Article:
Upstairs, the Oval Room reminded me of the first large gallery in last year’s Sargent show at the Metropolitan Museum, wherein were gathered the major early portraits. There is the common ground of supremely cultivated styles and the attendant sense that both artists were relying on their prodigious skills to get ahead in the world; as a young man on his first trip to Italy, van Dyck was already accompanied by an entourage. What the Oval Room installation lacks in breadth it atones for in depth. There are the Frick’s disconcertingly skillful portraits of Frans Snyders and his wife, painted when van Dyck was no more than twenty-one—the former is a picture of triumphant elegance, the latter of warm sobriety; the coquettish youthful self-portrait borrowed from the Met; and a masterful portrayal of Nicholas Lanier, King Charles’ agent in acquiring art for the royal collection, and who appears to have been fatigued, if not annoyed, by the rigors of posing. Among these luminaries, the highlight of the room is Cardinal Guido Bentivoglio, painted in Rome in 1623 and borrowed from the Pitti Palace in Florence. It displays a conscientious and entirely successful determination to carve a palpable and intelligent presence in three-dimensional space, as if bringing a marble by Bernini to chromatic life. Of all the paintings on display, it is least well-served by reproduction, where its life-sized rhythmical posture, rich color, and vibrant chiaroscuro are inevitably lost.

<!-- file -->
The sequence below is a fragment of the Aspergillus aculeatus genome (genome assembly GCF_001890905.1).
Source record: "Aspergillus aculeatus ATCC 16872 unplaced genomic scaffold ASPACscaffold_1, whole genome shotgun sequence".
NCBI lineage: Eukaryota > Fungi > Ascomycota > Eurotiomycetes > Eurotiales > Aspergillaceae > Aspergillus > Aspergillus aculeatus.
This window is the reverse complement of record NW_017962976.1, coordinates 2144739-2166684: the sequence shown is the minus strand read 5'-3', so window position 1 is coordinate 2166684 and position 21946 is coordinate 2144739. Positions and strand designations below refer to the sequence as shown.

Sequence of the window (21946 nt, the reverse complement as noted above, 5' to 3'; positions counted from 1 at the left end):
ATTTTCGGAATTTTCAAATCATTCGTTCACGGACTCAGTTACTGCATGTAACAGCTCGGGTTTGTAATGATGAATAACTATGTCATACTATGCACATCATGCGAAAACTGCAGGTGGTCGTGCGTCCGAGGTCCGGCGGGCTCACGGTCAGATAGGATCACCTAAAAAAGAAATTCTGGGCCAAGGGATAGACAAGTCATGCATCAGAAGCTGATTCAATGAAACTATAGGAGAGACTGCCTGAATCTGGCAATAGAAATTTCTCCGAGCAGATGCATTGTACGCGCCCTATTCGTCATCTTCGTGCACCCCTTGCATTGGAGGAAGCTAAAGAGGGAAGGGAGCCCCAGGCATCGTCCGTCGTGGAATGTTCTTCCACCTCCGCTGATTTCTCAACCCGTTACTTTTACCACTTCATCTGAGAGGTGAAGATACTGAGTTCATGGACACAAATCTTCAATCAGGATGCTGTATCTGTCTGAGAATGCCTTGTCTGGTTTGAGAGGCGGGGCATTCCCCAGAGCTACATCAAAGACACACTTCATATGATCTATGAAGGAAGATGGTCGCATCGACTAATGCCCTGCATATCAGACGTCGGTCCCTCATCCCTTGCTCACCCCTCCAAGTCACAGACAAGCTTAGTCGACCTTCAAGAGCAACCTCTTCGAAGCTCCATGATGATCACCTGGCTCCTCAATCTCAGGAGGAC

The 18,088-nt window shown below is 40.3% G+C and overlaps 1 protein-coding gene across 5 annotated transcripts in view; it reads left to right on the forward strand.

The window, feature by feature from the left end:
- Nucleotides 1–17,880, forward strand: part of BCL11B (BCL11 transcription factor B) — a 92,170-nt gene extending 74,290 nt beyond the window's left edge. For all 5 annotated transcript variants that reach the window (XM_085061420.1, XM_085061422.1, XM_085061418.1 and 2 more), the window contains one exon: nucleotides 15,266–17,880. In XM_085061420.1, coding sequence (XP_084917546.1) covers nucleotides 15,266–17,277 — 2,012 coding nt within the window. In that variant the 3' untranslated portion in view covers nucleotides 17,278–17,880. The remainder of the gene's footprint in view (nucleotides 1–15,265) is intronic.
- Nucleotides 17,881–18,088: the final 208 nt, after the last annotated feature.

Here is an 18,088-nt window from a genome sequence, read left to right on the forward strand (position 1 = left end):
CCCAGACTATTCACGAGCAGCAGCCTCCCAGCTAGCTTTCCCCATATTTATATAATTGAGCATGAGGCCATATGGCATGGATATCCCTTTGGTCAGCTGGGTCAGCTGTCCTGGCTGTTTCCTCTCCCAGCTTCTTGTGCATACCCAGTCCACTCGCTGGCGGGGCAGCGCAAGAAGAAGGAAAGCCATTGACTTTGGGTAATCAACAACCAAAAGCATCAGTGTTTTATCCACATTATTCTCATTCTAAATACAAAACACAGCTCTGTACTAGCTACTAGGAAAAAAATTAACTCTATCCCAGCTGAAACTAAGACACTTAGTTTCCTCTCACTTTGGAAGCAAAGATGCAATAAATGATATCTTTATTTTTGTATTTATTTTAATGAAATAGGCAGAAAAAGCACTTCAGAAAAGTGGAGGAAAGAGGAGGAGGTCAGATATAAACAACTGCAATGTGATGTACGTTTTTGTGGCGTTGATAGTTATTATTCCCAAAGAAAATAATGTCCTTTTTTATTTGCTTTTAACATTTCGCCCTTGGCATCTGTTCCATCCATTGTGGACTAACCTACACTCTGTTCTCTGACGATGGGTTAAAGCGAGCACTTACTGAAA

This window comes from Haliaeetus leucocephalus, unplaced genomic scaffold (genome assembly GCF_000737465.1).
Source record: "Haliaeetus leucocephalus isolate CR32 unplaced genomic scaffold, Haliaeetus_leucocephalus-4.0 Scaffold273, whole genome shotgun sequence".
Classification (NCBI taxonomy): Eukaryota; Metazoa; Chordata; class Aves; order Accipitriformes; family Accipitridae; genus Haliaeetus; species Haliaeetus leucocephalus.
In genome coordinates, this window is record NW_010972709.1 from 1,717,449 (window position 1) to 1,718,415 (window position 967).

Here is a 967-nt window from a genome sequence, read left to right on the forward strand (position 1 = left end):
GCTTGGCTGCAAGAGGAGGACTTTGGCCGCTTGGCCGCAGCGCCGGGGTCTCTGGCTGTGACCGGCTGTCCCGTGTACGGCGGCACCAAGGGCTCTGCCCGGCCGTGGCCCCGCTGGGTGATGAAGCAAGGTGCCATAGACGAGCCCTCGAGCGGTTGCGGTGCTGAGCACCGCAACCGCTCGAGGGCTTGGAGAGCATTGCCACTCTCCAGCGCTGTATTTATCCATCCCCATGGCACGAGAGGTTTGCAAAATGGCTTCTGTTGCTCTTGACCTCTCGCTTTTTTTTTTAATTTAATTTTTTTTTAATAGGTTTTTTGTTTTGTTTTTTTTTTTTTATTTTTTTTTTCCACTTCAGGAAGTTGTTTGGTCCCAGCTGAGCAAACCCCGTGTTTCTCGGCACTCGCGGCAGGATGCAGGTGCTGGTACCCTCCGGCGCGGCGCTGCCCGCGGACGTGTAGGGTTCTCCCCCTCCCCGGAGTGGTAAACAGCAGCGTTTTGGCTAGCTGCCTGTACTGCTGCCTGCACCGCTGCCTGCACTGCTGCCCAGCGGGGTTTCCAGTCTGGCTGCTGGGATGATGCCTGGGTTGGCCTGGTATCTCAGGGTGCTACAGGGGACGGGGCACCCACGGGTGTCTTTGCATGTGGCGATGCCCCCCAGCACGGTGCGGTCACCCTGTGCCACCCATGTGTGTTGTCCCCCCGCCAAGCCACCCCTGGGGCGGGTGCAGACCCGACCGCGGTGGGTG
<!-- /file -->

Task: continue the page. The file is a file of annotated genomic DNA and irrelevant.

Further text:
Later portraits, those of his English period, are ensconced in the East Gallery. Among these are Charles I and Henrietta Maria Holding a Laurel Wreath, painted soon after van Dyck moved to London and entered the king’s employ. Commissioned as an improvement of a previous composition by Daniel Mytens, the coloration of Charles’ robe is a dazzling nod to Venetian painting. In the years that followed, a studio of assistants was necessary to help van Dyck satisfy the demand for his portraits. Sometimes he painted only the heads and hands, and his practice became one of methodical efficiency, with subjects hustled in and out by the hour, each making way for the next sitter. Naturally, the product sometimes suffered as a result, and even ostensibly personal paintings like those of his mistress and his wife lack for vitality, but there was no indication that the inconsistencies were fatal. The Met houses several notable late portraits, and the presence of Messrs. Rich or Stuart would have enhanced the last room. In their stead we have François Langlois, Playing a Musette, possibly one of van Dyck’s last portraits. It’s been suggested that Langlois was influenced by Frans Hals, a superficial resemblance; the perfection of attitude and atmospheric coloring come closest to another of van Dyck’s contemporaries: Velázquez. Which is to say, it is one of the finest portraits of its time, and suggests a direction that van Dyck didn’t live long enough to follow.
On the way out I did what one imagines van Dyck would have done, and stopped at Titian’s Portrait of a Man in a Red Cap. I took the same path after viewing last year’s Andrea del Sarto show (reviewed here), and found it instructive in contrasting Florentine and Venetian approaches. On this occasion, I noted the timelessness of Titian’s subject, its mood of reverie all but unknown to van Dyck’s sitters, who exist somewhat anxiously in their sumptuous environment. His observations are time and again rescued from the banality of official portraiture by an exquisite sensitivity to the individual, and by a technical aptitude that made it possible to chart those observations with the utmost finesse.
Van Dyck: The Anatomy of Portraiture continues at the Frick Collection through June 5, 2016.